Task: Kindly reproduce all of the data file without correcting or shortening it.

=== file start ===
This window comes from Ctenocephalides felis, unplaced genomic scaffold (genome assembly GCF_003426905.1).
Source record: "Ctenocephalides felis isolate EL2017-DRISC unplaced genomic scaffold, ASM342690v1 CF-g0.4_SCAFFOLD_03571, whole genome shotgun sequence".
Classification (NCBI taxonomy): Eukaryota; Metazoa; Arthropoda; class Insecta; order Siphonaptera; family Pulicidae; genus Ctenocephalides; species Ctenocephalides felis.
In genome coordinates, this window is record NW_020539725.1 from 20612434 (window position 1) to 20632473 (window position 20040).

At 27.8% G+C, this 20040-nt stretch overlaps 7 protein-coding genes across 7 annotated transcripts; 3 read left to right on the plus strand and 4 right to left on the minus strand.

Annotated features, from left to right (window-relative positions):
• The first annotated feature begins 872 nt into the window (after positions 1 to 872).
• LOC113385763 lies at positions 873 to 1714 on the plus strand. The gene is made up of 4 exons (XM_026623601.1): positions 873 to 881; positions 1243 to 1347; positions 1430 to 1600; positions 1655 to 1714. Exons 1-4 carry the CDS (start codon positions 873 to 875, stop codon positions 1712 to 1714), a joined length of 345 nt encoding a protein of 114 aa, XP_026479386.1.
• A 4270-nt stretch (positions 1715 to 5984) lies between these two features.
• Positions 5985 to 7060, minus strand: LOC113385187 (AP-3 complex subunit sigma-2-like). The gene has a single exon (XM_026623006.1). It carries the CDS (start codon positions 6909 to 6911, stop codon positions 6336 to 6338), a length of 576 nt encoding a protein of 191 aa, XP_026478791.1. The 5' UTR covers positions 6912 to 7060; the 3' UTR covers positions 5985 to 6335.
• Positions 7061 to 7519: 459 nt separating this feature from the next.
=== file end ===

This window comes from Ctenocephalides felis, unplaced genomic scaffold (genome assembly GCF_003426905.1).
Source record: "Ctenocephalides felis isolate EL2017-DRISC unplaced genomic scaffold, ASM342690v1 CF-g0.4_SCAFFOLD_03571, whole genome shotgun sequence".
Classification (NCBI taxonomy): Eukaryota; Metazoa; Arthropoda; class Insecta; order Siphonaptera; family Pulicidae; genus Ctenocephalides; species Ctenocephalides felis.
In genome coordinates, this window is record NW_020539725.1 from 20612434 (window position 1) to 20632473 (window position 20040).

At 27.8% G+C, this 20040-nt stretch overlaps 7 protein-coding genes across 7 annotated transcripts; 3 read left to right on the plus strand and 4 right to left on the minus strand.

Annotated features, from left to right (window-relative positions):
• The first annotated feature begins 872 nt into the window (after positions 1 to 872).
• LOC113385763 lies at positions 873 to 1714 on the plus strand. The gene is made up of 4 exons (XM_026623601.1): positions 873 to 881; positions 1243 to 1347; positions 1430 to 1600; positions 1655 to 1714. Exons 1-4 carry the CDS (start codon positions 873 to 875, stop codon positions 1712 to 1714), a joined length of 345 nt encoding a protein of 114 aa, XP_026479386.1.
• A 4270-nt stretch (positions 1715 to 5984) lies between these two features.
• Positions 5985 to 7060, minus strand: LOC113385187 (AP-3 complex subunit sigma-2-like). The gene has a single exon (XM_026623006.1). It carries the CDS (start codon positions 6909 to 6911, stop codon positions 6336 to 6338), a length of 576 nt encoding a protein of 191 aa, XP_026478791.1. The 5' UTR covers positions 6912 to 7060; the 3' UTR covers positions 5985 to 6335.
• Positions 7061 to 7519: 459 nt separating this feature from the next.